Blabber’n’Smoke has occasionally ventured into the world of American influenced Italian rock music with bands like Sacri Cuori and Lowlands proving that there’s a genuine feel for the sound in the boot heeled peninsula. Some time ago we spoke to Edward Abbiatti of Lowlands about this and he recommended a band, Cheap Wine and weirdly enough the very same crew recently reached out and sent us a copy of their latest album. A live affair, recorded in Pesaro, Italy it portrays the five piece band as a very accomplished bunch of rockers who inhabit that world frequented by the likes of Tom Waits and Nick Cave although they don’t have the gruffness of the former nor the grimness of the latter. In addition the band (named after an old Green On Red Song) have a definite touch of Steve Wynn’s Dream syndicate about them (Mr. Wynn has enjoyed playing live with them in the past) and there is a hint of E Street balladry, Velvet Underground streetsmarts and Waterboys’ epic sweep on some of the songs while their European heritage flickers into life here and there, a cafe come cabaret loucheness stalking them.
Mary and The Fairy (the title derived from two of the songs on the disc) features eight songs from the band’s back catalogue that they thought deserved to be captured for posterity, songs that in concert stretch out beyond the studio versions allowing the instruments space to shine. It’s a great recording, the sound crisp with only occasional audience applause to remind one that this is live music. The majority of the songs sit astride piano driven melodies with Marco Diamantini’s vocals well to the fore, the lyrics all in English, his accent only just noticeable, his voice slightly wearied. As the band stretch out there’s acres of fluid and fierce guitar soloing that adds fire to the songs making for some invigorating listening.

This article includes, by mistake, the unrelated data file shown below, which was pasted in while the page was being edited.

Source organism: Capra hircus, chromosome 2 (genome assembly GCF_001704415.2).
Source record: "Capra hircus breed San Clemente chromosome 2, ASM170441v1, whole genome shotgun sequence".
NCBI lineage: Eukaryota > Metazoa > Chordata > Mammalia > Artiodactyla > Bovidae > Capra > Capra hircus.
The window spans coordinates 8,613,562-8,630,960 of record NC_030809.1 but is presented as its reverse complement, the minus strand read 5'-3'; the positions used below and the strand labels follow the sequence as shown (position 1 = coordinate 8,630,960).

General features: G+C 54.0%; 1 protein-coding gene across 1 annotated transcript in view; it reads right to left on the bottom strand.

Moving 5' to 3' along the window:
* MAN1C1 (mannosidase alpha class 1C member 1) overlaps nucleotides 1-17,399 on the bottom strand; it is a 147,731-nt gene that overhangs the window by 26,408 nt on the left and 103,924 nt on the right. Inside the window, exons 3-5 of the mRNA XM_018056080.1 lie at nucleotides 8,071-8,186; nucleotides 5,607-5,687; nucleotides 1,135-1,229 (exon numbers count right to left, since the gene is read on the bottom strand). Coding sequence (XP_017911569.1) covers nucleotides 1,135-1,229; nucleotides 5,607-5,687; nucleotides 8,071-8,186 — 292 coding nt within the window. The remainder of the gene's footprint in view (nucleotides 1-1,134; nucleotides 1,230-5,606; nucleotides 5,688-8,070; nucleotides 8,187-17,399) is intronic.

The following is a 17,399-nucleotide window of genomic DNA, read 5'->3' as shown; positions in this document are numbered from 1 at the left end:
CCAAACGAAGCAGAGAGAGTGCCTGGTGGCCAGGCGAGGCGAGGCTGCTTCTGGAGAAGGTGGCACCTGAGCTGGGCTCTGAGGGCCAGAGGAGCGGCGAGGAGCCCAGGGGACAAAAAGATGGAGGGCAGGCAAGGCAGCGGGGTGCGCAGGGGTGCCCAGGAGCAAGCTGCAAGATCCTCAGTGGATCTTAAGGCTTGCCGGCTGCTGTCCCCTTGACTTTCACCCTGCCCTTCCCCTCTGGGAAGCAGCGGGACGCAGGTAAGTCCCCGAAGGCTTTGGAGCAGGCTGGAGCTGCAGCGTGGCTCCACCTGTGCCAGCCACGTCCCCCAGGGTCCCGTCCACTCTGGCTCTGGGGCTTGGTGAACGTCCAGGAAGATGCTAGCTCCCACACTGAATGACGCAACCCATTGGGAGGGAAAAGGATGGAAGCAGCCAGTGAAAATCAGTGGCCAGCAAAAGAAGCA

Three of the songs exceed the ten minute mark, all mini epics. Behind The Bars is a showcase for the excellent piano skills of Alesso Raffaelli with the song opening like a Springsteen jailhouse opera. The guitars flail away but the piano solo midway through is mesmerising. Mary opens with Diamantini describing the titular “queen of drop out street” as if he were Kevin Ayers or Lou Reed as the band creep around him creating an atmospheric milieu until a guttural guitar solo weighs in seven minutes into the song shredding away until the end. The Fairy Has Your Wings (for Valeria) is another seesaw of intimate lyrics and gentle instrumentation interspersed with thunderous bursts of guitar fury with some excellent calm in the centre of the storm in the shape of another fine piano solo from Raffaelli.
Away from the Sturm und Drang of these longer numbers the band offer the effortless stroll of Based On Lies, the autumnal ballad of Dried Leaves and the nocturnal delights of the noirish waltz that is La Buveuse. The oddly named I Like Your Smell (you need to listen to the lyrics here) is a minor masterpiece with the addition of an accordion allowing the band to sound like an Italian version of The Felice Brothers.
For a live album this is a mighty fine listen even for anyone who isn’t aware of the original versions and for this reviewer a sweet invitation to delve into the band’s back catalogue.